How to fix an airplane?

What is the deal with minor maintenance issues taking forever to deal with lately? In the last two weeks the Home Warrior and I have been on two flights that were delayed significantly because of a simple fix. And I’m not talking, like, cracks in the fuselage. I’m talking about teeny-tiny stuff.

For example, the HW was flying home from Florida two weeks ago on a super early flight. The flight attendants noticed that an overhead bin near his seat wouldn’t close. They tried to fix it themselves, but weren’t able to. So they called maintenance. Which took forever. Once they arrived, they tried to fix the bin. Nothing they tried worked so they closed it with….. duct tape. Special airline duct tape, to be exact. Then, of course, they had to do the paperwork. So while the repair attempts took about five minutes, and the actual duct tape application took about one minute, his flight was delayed close to an hour.

Can you see the special duct tape?

Then last week, on a trip out to the East Coast, my flight was boarded and ready to go. And we sat. And sat. We ended up being delayed for over ninety minutes. What serious repair took this long, you ask? There were scratches on the outside of the plane. They weren’t fixing the scratches, mind you. They were applying stickers, to label where the scratches were. This meant we arrived after midnight. Argh.

So what is going on? I haven’t had to deal with maintenance issues in a long time, and especially not trivial ones that took an inordinate amount of time. Is it budget cuts? Getting rid of maintenance staff? Tons of paperwork that must be completed? Who knows. What I do know is that if this trend continues, customers are going to be even more angry at the industry.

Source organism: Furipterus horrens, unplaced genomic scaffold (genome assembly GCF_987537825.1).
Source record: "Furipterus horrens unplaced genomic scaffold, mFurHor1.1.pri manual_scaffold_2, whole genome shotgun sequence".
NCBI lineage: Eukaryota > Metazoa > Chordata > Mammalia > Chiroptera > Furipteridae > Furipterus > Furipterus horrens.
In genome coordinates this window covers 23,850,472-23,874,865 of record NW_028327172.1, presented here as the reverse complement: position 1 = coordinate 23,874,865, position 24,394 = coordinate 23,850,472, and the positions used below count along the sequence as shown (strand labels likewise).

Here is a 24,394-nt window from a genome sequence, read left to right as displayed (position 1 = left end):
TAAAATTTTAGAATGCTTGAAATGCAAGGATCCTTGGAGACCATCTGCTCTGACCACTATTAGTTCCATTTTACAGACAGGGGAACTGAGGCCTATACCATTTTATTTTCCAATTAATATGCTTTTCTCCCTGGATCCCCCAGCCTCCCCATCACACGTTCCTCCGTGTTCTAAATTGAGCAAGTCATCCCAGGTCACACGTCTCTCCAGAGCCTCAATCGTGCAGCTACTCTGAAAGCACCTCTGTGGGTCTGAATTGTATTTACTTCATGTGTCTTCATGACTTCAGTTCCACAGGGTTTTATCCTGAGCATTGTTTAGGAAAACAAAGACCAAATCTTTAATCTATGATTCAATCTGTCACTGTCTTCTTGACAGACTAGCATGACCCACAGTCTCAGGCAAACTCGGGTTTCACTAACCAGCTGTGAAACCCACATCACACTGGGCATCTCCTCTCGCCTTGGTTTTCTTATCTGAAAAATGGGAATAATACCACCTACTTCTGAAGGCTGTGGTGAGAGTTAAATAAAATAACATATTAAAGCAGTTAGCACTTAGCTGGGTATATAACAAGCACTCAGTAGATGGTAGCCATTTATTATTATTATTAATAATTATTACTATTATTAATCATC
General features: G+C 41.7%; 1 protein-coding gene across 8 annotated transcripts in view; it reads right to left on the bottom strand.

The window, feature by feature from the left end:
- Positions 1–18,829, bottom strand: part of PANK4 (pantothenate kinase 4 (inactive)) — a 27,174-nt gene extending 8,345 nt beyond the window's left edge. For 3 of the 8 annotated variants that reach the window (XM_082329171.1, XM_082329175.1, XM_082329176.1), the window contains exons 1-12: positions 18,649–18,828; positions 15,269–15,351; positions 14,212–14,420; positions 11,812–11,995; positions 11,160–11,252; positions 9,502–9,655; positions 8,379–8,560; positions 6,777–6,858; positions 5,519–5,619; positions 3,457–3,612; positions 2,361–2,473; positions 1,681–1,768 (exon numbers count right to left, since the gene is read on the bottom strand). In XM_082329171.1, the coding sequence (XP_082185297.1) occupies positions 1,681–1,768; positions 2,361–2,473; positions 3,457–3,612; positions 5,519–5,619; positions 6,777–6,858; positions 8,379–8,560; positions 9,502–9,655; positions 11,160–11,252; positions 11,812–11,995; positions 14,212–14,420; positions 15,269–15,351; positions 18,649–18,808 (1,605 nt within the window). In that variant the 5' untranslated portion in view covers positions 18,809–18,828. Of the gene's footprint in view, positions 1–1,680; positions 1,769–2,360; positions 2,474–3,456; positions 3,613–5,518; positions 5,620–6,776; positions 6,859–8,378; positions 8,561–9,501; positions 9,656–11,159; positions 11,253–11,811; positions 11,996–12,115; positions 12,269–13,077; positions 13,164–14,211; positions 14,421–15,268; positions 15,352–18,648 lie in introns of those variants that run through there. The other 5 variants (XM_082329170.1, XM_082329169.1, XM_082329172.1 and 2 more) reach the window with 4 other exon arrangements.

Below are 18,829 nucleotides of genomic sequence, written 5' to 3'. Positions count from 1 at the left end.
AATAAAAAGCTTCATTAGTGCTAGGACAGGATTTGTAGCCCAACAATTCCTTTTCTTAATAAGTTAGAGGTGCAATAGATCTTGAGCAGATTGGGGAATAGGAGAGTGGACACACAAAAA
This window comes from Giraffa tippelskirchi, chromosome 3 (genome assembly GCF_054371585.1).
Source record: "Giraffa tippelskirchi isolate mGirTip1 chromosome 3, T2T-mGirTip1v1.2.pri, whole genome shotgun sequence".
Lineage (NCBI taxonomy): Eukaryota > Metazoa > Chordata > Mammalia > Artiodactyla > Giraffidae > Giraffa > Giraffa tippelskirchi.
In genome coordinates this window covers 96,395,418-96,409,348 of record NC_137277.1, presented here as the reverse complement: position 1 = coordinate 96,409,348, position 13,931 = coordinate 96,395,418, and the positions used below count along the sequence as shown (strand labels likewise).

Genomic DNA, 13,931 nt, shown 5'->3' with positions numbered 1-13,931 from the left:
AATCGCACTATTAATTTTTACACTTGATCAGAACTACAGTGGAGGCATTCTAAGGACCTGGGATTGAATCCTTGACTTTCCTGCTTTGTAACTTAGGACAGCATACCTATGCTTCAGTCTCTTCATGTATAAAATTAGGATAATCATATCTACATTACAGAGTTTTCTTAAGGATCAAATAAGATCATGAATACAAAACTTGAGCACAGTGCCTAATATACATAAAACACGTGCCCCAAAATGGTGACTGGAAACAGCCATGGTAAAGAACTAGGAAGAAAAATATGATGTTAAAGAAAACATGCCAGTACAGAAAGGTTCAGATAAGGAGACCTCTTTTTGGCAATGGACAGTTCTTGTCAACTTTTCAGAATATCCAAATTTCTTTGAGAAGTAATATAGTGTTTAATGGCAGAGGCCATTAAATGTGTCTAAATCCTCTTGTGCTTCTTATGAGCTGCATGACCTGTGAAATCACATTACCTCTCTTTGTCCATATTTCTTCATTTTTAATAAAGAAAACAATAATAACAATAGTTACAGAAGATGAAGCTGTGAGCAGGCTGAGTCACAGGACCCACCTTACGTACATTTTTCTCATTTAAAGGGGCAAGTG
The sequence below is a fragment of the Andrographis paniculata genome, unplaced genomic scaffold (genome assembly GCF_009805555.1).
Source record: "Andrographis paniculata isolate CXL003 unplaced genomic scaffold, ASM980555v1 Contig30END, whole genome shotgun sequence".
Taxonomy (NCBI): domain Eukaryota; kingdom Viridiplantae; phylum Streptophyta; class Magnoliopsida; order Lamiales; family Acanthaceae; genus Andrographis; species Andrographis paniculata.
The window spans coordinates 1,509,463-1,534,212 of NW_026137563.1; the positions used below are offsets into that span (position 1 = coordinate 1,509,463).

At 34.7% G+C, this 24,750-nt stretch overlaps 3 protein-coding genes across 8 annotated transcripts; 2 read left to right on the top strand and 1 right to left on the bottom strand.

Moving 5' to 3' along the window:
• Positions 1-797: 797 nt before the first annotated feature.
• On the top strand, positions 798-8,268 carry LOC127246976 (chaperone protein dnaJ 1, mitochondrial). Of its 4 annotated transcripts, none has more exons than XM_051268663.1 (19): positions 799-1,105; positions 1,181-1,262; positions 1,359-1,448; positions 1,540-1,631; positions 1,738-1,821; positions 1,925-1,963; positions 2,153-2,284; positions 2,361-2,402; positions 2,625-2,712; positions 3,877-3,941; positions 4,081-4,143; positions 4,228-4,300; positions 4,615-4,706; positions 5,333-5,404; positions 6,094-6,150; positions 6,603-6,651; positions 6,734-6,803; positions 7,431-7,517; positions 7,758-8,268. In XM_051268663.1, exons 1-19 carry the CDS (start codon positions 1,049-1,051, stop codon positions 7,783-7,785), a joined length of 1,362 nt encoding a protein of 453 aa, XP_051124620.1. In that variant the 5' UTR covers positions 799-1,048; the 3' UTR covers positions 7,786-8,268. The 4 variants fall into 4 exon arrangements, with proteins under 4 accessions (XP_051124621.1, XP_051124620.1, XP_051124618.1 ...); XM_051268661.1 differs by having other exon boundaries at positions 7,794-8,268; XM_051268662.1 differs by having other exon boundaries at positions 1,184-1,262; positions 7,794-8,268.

Readers, what’s the strangest maintenance issue you’ve ever experienced?

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  1. That’s not too bad. When Northwest Airlines used to fly turboprops into FYV, the flight attendant couldn’t get the overhead bin to close, so the plane was delayed over three hours until the mechanic decided to take the overhead bin door off and belt the door into a seat. There were only three passengers on the plane, so there were plenty of empty seats to choose from. That might have been why there was no hurry to fix the problem. I wish they would have thought of the duct tape fix.

  2. Haha, I fly the kc-135… Over afghan. Little duct tape would have been welcome! Be thankful for boing METAL!

  3. im curious which airline too. Must be some unionized heavy legacy airline like UA or AA.. on some flights, CO seems to still exist.

  4. 1-1/2 hour delay to fix the in-flight entertainment system! Several of us missed our connections. Because it was mechanical the airline had to pay for all of our hotels. Penny wise pound foolish.

    I was also one of the people stranded when United failed to test their flight computer upgrades correctly. Lost a day there.

    Both were stupid.

  5. The scratch issue is not trivial. A lot of them will affect the aerodynamic characteristics of the airflow over the craft and reduce airspeed. It doesn’t take much. In small planes, a month’s worth of bugs along the leading edges of the wings can reduce airspeed by 5 knots. They have to be scrubbed off regularly.

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